Own Correspondent
3 minute read
1 Jun 2015
8:00 am

Kia Picanto made prettier

Own Correspondent

It's been four years since Kia's second-generation Picanto made its debut at Geneva, but thanks to Peter Schreyer's award-winning design the Picanto remains a firm favourite across the globe.

The prettier Kia Picanto. Picture: Supplied.

Fresh from it’s debut at the 85th Salon International de l’Automobile in Geneva at the beginning of March this year, the enhanced Kia Picanto has arrived in South Africa. The Picanto was born from a simple idea: an affordable car should make no compromises on styling, features or technology. Indeed, all the characteristics that made the second-generation Kia Picanto a remarkable car in 2011 still apply today – proof that “small” and “affordable” is still an awesome combination.

Picanto combines sporty, elegant styling with a high quality interior, frugal and efficient engines and exceptional levels of standard equipment into a package that, four years later, remains at the forefront of style. Thanks to a small number of selected enhancements, Picanto can now also add a more premium look and feel to its arsenal, which underlines its notable value proposition.

The prettier Kia Picanto.  Picture: Supplied.

The prettier Kia Picanto. Picture: Supplied.

While the two-model Picanto line-up remains unchanged, enhancements to the exterior endow it with a sharper, more prominent face, thanks to a restyled front bumper and a revised ‘tiger nose’ grille.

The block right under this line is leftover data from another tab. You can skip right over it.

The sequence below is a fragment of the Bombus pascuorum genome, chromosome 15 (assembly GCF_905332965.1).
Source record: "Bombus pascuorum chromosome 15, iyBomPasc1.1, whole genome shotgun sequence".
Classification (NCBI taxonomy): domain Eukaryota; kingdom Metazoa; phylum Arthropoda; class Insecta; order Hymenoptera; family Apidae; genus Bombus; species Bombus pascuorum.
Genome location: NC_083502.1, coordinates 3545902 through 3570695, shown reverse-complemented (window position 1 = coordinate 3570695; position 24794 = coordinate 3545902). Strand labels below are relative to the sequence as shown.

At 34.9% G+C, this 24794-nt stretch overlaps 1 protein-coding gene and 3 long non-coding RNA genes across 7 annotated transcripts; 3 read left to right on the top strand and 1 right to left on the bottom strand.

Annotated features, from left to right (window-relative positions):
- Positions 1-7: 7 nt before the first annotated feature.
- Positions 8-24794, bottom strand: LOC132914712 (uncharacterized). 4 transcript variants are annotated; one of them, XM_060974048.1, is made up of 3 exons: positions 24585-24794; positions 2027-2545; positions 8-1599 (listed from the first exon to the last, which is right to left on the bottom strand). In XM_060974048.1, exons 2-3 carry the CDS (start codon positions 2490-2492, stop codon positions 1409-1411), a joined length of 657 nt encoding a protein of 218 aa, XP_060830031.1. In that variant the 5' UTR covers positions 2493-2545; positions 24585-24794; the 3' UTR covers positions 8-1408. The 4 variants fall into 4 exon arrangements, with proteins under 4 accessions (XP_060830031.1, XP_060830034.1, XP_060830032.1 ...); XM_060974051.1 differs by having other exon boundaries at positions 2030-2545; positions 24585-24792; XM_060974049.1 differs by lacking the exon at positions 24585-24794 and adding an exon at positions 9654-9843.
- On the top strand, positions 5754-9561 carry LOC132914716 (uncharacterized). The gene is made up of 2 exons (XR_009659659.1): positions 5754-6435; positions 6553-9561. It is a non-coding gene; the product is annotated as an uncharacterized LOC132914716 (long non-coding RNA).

The new bumper features a flatter, more square design. The large, central air intake is now a single unit compared to the previous model flanked by two larger, more square fog lamp housings recessed into the corners of the bumper.

The lamps, positioned centrally within the housing, now function as DRLs (daytime running lights) and not as switchable fog lamps: when the vehicle is switched on, the lamps automatically illuminate.

The prettier Kia Picanto.  Picture: Supplied.

The prettier Kia Picanto. Picture: Supplied.

The lower edge of the bumper also creates the impression of incorporating a front spoiler, which in combination with the flatter and more elongated chrome ‘tiger nose’ grille, contributes to the Picanto’s sportier visage.

The Picanto’s strongly-sculpted, dynamic side profile and uncluttered rear styling remains largely unchanged, bar for a slightly revised rear bumper that now incorporates a matte black lower edge that rises up at the sides to house revised rear fog lamps. The 1.0 LX ships with 14-inch steel wheels with full wheel covers, while the 1.2 EX features sporty 15-inch alloys.

The prettier Kia Picanto.  Picture: Supplied.

The prettier Kia Picanto. Picture: Supplied.

Inside, the Picanto is very subtly tweaked to emphasise the already upmarket space, with changes limited to a more modern fascia surrounding the Picanto’s audio system. Standard features available on both models include manual air-conditioning, retractable dual cup holders and sun visors with vanity mirrors, as well as AUX/ iPod/ USB connections for the radio/ CD player with MP3 compatibility (the EX also sports steering wheel mounted controls and hands-free Bluetooth).

The 1.0 LX and 1.2 EX boasts driver and passenger airbags. ABS anti-lock braking is standard on the 1.2 EX, as is an ESS (Emergency Stop Signal) system. Sensors detect when the driver is braking suddenly and hard – and then flash the brake lights three times to alert motorists behind you the car is slowing rapidly. All models ship as standard with ISOFIX child seat anchors.

The Kia Picanto’s engine line-up remains unchanged, with two of Kia Motor Corporation’s efficient Kappa engines powering the Picanto.